Statins, also known as HMG-CoA reductase inhibitors, are cholesterol-lowering drugs used to reduce the risk of heart problems. There are several different statins available; although they all work in a similar manner, there are some key differences between them. In this article, we answer some of the most commonly asked questions about statins.
- What are statins?
- How do statins work?
- What are statins used for?
- Are all statins the same?
- Should I take statins at night?
- What are the side effects of statins?
- Why do statins cause muscle pain?
- Can I lower cholesterol without taking statins?
1. What are statins?
Statins are drugs that help improve your lipid levels. They do so, primarily, by reducing levels of LDL cholesterol – commonly referred to as “bad” cholesterol.
Statins available include:
- Atorvastatin (Brand name: Lipitor)
- Fluvastatin (Lescol)
- Lovastatin (Mevacor)
- Pravastatin (Pravachol)
- Pitavastatin (Livalo)
- Simvastatin (Zocor)
- Rosuvastatin (Crestor)
High LDL cholesterol levels are linked to atherosclerosis – the hardening and narrowing of your arteries – which subsequently increases your risk of chest pain (angina), coronary heart disease, heart attacks, strokes, and other cardiovascular complications. Statins, by lowering your LDL cholesterol levels, are therefore used to reduce your risk of such heart problems.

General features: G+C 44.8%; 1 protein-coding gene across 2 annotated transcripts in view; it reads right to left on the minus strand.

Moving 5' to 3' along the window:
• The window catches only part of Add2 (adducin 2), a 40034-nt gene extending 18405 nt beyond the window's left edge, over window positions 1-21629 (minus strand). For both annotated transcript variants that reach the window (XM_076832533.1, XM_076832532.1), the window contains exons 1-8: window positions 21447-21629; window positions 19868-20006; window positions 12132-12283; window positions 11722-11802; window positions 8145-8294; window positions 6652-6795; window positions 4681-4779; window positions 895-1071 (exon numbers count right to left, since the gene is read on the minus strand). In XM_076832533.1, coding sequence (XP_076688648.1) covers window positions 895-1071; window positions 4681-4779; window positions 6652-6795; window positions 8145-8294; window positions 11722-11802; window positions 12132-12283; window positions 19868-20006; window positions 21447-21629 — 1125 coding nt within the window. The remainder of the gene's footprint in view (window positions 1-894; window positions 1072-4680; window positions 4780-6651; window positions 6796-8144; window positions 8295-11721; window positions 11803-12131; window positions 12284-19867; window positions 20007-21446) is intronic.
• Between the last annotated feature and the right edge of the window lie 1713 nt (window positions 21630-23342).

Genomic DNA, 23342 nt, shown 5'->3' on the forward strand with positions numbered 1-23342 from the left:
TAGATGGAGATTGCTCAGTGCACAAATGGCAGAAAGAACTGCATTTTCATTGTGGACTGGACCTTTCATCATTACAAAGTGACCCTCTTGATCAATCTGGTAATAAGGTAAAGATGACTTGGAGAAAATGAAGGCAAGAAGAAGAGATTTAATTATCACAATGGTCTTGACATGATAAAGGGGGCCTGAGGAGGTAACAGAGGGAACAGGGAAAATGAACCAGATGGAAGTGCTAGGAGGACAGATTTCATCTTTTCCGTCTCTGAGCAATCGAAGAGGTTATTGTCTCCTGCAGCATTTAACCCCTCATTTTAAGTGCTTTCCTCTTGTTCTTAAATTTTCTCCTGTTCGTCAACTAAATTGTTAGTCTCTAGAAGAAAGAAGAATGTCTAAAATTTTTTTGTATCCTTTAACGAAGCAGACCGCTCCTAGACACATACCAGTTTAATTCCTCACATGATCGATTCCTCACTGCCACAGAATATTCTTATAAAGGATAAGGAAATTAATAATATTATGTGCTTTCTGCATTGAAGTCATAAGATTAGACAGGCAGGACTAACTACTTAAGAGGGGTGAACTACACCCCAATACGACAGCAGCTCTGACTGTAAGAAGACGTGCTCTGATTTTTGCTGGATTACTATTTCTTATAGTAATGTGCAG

Statins usually come in tablet form, although some are available as capsules (such as fluvastatin) or oral suspensions (such as simvastatin).
Statins may be used alone or in combination with another drug, such as ezetimibe. Additionally, doctors will usually recommend lifestyle improvements that can improve cholesterol levels and reduce the risk of heart problems, including dietary improvements, exercise, reducing alcohol consumption, and quitting smoking.
2. How do statins work?
Statins work by reducing cholesterol production in your body.
Cholesterol itself is a fatty substance that is vital for human life; it is found in every cell in your body. Cholesterol is transported around the body in lipoproteins (which also carry another fat called triglycerides). Lipoproteins come in different shapes and sizes and have different characteristics.